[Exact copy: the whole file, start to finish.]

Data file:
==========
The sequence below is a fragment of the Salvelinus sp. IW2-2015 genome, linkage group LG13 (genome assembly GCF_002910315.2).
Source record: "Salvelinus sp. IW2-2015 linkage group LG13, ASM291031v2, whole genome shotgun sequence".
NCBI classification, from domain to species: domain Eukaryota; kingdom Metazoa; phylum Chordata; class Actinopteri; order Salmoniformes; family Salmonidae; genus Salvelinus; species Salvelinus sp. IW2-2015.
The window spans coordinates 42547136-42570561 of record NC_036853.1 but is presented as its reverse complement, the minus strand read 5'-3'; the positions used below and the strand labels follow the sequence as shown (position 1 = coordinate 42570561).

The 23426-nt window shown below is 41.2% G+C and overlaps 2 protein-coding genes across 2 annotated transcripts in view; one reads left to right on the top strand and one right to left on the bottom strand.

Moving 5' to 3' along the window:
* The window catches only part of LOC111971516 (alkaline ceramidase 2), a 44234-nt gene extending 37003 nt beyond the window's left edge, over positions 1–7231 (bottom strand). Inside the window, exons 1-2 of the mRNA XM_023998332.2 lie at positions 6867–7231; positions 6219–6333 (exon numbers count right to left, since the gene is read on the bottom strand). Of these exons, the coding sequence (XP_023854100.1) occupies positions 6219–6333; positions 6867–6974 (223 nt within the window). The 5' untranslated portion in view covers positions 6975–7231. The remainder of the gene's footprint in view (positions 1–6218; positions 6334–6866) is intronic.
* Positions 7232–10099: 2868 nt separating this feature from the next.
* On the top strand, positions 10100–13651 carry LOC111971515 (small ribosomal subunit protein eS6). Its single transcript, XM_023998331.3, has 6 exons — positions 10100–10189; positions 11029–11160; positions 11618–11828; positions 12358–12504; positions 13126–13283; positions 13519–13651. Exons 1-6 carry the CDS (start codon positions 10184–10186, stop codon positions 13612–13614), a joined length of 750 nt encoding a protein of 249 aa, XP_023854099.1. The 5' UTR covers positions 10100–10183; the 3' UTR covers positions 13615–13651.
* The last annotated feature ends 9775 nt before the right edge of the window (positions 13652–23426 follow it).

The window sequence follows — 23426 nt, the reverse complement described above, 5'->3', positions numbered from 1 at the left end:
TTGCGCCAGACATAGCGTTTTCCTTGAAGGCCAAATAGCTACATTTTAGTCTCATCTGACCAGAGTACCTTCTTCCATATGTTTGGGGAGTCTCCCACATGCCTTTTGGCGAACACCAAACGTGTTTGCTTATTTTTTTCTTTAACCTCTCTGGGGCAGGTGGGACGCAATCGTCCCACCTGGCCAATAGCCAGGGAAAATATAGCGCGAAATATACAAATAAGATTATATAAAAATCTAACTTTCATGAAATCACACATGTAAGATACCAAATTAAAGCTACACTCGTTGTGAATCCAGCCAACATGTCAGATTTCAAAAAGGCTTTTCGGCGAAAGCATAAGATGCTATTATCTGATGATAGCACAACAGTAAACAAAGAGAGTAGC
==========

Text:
The sequence below is a fragment of the Salvelinus sp. IW2-2015 genome, linkage group LG13 (genome assembly GCF_002910315.2).
Source record: "Salvelinus sp. IW2-2015 linkage group LG13, ASM291031v2, whole genome shotgun sequence".
NCBI classification, from domain to species: domain Eukaryota; kingdom Metazoa; phylum Chordata; class Actinopteri; order Salmoniformes; family Salmonidae; genus Salvelinus; species Salvelinus sp. IW2-2015.
The window spans coordinates 42547136-42570561 of record NC_036853.1 but is presented as its reverse complement, the minus strand read 5'-3'; the positions used below and the strand labels follow the sequence as shown (position 1 = coordinate 42570561).

The 23426-nt window shown below is 41.2% G+C and overlaps 2 protein-coding genes across 2 annotated transcripts in view; one reads left to right on the top strand and one right to left on the bottom strand.

Moving 5' to 3' along the window:
* The window catches only part of LOC111971516 (alkaline ceramidase 2), a 44234-nt gene extending 37003 nt beyond the window's left edge, over positions 1–7231 (bottom strand). Inside the window, exons 1-2 of the mRNA XM_023998332.2 lie at positions 6867–7231; positions 6219–6333 (exon numbers count right to left, since the gene is read on the bottom strand). Of these exons, the coding sequence (XP_023854100.1) occupies positions 6219–6333; positions 6867–6974 (223 nt within the window). The 5' untranslated portion in view covers positions 6975–7231. The remainder of the gene's footprint in view (positions 1–6218; positions 6334–6866) is intronic.
* Positions 7232–10099: 2868 nt separating this feature from the next.
* On the top strand, positions 10100–13651 carry LOC111971515 (small ribosomal subunit protein eS6). Its single transcript, XM_023998331.3, has 6 exons — positions 10100–10189; positions 11029–11160; positions 11618–11828; positions 12358–12504; positions 13126–13283; positions 13519–13651. Exons 1-6 carry the CDS (start codon positions 10184–10186, stop codon positions 13612–13614), a joined length of 750 nt encoding a protein of 249 aa, XP_023854099.1. The 5' UTR covers positions 10100–10183; the 3' UTR covers positions 13615–13651.
* The last annotated feature ends 9775 nt before the right edge of the window (positions 13652–23426 follow it).

The window sequence follows — 23426 nt, the reverse complement described above, 5'->3', positions numbered from 1 at the left end:
TTGCGCCAGACATAGCGTTTTCCTTGAAGGCCAAATAGCTACATTTTAGTCTCATCTGACCAGAGTACCTTCTTCCATATGTTTGGGGAGTCTCCCACATGCCTTTTGGCGAACACCAAACGTGTTTGCTTATTTTTTTCTTTAACCTCTCTGGGGCAGGTGGGACGCAATCGTCCCACCTGGCCAATAGCCAGGGAAAATATAGCGCGAAATATACAAATAAGATTATATAAAAATCTAACTTTCATGAAATCACACATGTAAGATACCAAATTAAAGCTACACTCGTTGTGAATCCAGCCAACATGTCAGATTTCAAAAAGGCTTTTCGGCGAAAGCATAAGATGCTATTATCTGATGATAGCACAACAGTAAACAAAGAGAGTAGC